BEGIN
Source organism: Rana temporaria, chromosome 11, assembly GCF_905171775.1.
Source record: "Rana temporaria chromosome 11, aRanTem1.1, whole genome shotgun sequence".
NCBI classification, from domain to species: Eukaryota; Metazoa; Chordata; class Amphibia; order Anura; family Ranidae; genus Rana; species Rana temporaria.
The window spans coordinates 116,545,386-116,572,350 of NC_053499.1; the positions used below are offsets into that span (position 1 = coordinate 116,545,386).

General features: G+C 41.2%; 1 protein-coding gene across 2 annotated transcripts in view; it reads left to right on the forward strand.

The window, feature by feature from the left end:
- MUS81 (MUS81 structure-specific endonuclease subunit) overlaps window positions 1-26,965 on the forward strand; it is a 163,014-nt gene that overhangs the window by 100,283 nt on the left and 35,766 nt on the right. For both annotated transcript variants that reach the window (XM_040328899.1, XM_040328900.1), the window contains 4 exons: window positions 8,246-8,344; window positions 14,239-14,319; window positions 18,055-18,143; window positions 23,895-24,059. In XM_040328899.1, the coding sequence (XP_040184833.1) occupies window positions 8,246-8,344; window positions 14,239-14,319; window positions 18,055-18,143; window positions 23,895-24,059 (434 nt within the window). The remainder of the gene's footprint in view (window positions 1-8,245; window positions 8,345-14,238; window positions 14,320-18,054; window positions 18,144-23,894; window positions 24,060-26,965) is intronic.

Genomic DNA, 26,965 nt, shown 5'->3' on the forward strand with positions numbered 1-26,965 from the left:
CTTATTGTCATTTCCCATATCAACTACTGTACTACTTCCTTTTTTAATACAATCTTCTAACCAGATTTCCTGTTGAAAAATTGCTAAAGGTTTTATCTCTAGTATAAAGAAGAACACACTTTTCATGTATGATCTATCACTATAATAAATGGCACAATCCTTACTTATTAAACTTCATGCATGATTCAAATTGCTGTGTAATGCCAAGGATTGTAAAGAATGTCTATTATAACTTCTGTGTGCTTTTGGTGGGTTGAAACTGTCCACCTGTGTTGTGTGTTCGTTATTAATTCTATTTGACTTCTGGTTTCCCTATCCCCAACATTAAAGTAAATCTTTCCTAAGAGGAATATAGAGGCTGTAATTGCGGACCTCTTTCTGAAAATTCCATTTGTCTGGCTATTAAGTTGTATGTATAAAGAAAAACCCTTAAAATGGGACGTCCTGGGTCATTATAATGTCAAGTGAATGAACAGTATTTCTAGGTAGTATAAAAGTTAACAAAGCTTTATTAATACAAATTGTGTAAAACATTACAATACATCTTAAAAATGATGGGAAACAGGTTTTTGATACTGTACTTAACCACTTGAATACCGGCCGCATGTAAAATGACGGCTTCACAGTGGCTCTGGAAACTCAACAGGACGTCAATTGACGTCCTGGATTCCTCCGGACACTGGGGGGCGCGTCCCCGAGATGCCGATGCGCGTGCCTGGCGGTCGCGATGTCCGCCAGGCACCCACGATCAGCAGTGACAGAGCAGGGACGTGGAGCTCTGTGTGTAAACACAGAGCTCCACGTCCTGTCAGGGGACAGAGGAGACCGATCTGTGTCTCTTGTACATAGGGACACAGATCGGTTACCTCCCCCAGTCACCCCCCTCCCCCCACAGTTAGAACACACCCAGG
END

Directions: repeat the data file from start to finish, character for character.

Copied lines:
Source organism: Rana temporaria, chromosome 11, assembly GCF_905171775.1.
Source record: "Rana temporaria chromosome 11, aRanTem1.1, whole genome shotgun sequence".
NCBI classification, from domain to species: Eukaryota; Metazoa; Chordata; class Amphibia; order Anura; family Ranidae; genus Rana; species Rana temporaria.
The window spans coordinates 116,545,386-116,572,350 of NC_053499.1; the positions used below are offsets into that span (position 1 = coordinate 116,545,386).

General features: G+C 41.2%; 1 protein-coding gene across 2 annotated transcripts in view; it reads left to right on the forward strand.

The window, feature by feature from the left end:
- MUS81 (MUS81 structure-specific endonuclease subunit) overlaps window positions 1-26,965 on the forward strand; it is a 163,014-nt gene that overhangs the window by 100,283 nt on the left and 35,766 nt on the right. For both annotated transcript variants that reach the window (XM_040328899.1, XM_040328900.1), the window contains 4 exons: window positions 8,246-8,344; window positions 14,239-14,319; window positions 18,055-18,143; window positions 23,895-24,059. In XM_040328899.1, the coding sequence (XP_040184833.1) occupies window positions 8,246-8,344; window positions 14,239-14,319; window positions 18,055-18,143; window positions 23,895-24,059 (434 nt within the window). The remainder of the gene's footprint in view (window positions 1-8,245; window positions 8,345-14,238; window positions 14,320-18,054; window positions 18,144-23,894; window positions 24,060-26,965) is intronic.

Genomic DNA, 26,965 nt, shown 5'->3' on the forward strand with positions numbered 1-26,965 from the left:
CTTATTGTCATTTCCCATATCAACTACTGTACTACTTCCTTTTTTAATACAATCTTCTAACCAGATTTCCTGTTGAAAAATTGCTAAAGGTTTTATCTCTAGTATAAAGAAGAACACACTTTTCATGTATGATCTATCACTATAATAAATGGCACAATCCTTACTTATTAAACTTCATGCATGATTCAAATTGCTGTGTAATGCCAAGGATTGTAAAGAATGTCTATTATAACTTCTGTGTGCTTTTGGTGGGTTGAAACTGTCCACCTGTGTTGTGTGTTCGTTATTAATTCTATTTGACTTCTGGTTTCCCTATCCCCAACATTAAAGTAAATCTTTCCTAAGAGGAATATAGAGGCTGTAATTGCGGACCTCTTTCTGAAAATTCCATTTGTCTGGCTATTAAGTTGTATGTATAAAGAAAAACCCTTAAAATGGGACGTCCTGGGTCATTATAATGTCAAGTGAATGAACAGTATTTCTAGGTAGTATAAAAGTTAACAAAGCTTTATTAATACAAATTGTGTAAAACATTACAATACATCTTAAAAATGATGGGAAACAGGTTTTTGATACTGTACTTAACCACTTGAATACCGGCCGCATGTAAAATGACGGCTTCACAGTGGCTCTGGAAACTCAACAGGACGTCAATTGACGTCCTGGATTCCTCCGGACACTGGGGGGCGCGTCCCCGAGATGCCGATGCGCGTGCCTGGCGGTCGCGATGTCCGCCAGGCACCCACGATCAGCAGTGACAGAGCAGGGACGTGGAGCTCTGTGTGTAAACACAGAGCTCCACGTCCTGTCAGGGGACAGAGGAGACCGATCTGTGTCTCTTGTACATAGGGACACAGATCGGTTACCTCCCCCAGTCACCCCCCTCCCCCCACAGTTAGAACACACCCAGG